Nutrition for Soccer Players
The growth and popularity of soccer (also known as Football or Footbal) around the world has led to increased interest in the game from players of all ages. While many have taken to soccer as a professional career at an elite level, others play the game at an amateur or recreational level. Amateur players usually have work and study commitments to manage around their soccer schedules. Professional players also have a busy schedule as matches are played all year round with the number of weekly games varying between competitions.
The level of physical exertion required means that soccer players must be skilled, fast, agile, strong, and possess a high level of aerobic fitness. Although soccer players come in various shapes and sizes, low body fat levels are beneficial for speed and agility across the board. The rigors of weekly performance and combining soccer with other activities can produce a hectic lifestyle. To manage this busy lifestyle at both the amateur and professional level, good nutrition habits are important.
Players usually require regular training to perform at optimum levels during matches. Soccer training sessions and matches comprise aerobic and anaerobic activity, which can be physically demanding depending on the level of competition. However, the nutrition requirements for each individual is determined by training load, the specific needs of the athlete, training goals, body composition goals, health and adjustment for growth in younger players.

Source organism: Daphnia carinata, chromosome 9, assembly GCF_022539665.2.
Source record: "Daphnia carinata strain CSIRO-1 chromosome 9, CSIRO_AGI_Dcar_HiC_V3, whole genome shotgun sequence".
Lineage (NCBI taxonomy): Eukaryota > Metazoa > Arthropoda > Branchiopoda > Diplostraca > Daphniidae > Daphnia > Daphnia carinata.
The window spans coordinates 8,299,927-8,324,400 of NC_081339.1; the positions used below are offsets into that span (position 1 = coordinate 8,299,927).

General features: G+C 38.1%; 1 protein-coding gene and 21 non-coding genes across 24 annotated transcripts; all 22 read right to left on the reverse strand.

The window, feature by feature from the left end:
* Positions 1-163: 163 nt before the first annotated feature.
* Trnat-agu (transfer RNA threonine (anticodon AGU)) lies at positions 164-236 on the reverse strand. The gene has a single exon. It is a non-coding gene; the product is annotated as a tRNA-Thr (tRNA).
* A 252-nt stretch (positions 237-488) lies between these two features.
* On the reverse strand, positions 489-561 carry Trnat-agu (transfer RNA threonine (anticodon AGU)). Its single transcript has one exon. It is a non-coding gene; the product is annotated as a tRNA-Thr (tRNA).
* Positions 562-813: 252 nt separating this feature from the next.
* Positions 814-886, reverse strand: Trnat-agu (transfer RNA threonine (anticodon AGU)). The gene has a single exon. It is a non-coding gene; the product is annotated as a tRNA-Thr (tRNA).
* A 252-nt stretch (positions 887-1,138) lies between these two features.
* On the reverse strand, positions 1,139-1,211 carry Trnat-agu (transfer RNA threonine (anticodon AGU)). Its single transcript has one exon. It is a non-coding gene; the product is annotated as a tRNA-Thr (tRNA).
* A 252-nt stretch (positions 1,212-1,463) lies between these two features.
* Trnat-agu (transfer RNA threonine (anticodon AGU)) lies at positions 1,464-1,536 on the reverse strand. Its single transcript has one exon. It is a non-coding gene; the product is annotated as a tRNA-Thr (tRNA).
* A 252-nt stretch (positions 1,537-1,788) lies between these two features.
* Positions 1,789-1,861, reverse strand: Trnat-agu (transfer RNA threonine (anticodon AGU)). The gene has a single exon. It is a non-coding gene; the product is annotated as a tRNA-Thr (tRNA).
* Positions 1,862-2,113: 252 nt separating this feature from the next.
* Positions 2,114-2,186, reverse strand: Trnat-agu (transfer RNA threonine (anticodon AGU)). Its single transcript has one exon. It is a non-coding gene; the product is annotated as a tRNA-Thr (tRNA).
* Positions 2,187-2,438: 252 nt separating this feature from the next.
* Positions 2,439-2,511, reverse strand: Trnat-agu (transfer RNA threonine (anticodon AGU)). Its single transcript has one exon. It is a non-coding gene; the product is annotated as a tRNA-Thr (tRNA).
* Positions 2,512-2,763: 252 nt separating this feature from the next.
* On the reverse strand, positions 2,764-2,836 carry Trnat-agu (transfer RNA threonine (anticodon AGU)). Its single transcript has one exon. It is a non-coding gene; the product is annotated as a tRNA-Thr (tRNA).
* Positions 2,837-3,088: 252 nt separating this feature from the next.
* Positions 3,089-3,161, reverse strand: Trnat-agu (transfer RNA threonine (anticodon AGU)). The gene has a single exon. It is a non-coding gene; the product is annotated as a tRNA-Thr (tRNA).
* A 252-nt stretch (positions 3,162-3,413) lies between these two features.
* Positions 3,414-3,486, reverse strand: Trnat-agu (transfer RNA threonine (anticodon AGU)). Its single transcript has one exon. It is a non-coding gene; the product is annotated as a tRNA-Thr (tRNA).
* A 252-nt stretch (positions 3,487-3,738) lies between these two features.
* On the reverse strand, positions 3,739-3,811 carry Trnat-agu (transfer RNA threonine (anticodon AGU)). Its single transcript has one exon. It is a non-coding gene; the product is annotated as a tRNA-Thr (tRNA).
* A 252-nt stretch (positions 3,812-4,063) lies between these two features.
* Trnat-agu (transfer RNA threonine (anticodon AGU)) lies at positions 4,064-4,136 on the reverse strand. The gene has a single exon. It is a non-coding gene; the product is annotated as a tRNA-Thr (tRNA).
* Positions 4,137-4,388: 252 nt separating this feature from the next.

In the course of a game, a player is required to switch between walking, jogging, running and sprinting usually while using their speed and agility to also control the ball. In a professional game, a player can cover about 10km, accelerate 40-60 times, and change direction frequently while on the pitch.
It becomes very important to properly manage a player’s nutritional intake as these patterns of play can substantially reduce muscle fuel stores (glycogen). Such a reduction can cause fatigue and lead to a dramatic reduction in running speeds during the later stages of the game.
Water remains a basic requirement in our day-to-day lives. For athletes and specifically soccer players across all levels, hydration is of vital importance. Players need to have fluids with all meals and snacks. Carrying a water bottle throughout the day, and drinking 200-600ml of fluid just before the start of training are useful strategies to stay well hydrated. In training, players should make use of any break opportunities to have a drink — water or some other recommended sports drink. Sports drinks contain carbohydrate to help replace energy stores as well as fluid and electrolytes for rehydration.
After training, rehydration is also important. That is particularly true when training takes place in hot weather or there are back-to-back training sessions as it often happens in a competition. Fluids with additional electrolytes and salty foods consumed alongside fluids (e.g. vegemite on crackers) can help with rehydration goals. But each player’s needs differ and that must be put into consideration when making decisions on appropriate nutrition.
During matches, fluid requirements can be considerably higher due to the high intensity of a match. In hot weather, this becomes even truer. Dehydration can negatively impact soccer performance, especially when it has to do with endurance, skill execution, speed and decision-making with or without the ball. Therefore, players should be in the habit of taking fluids at regular intervals.
Pre-game diet requirements and examples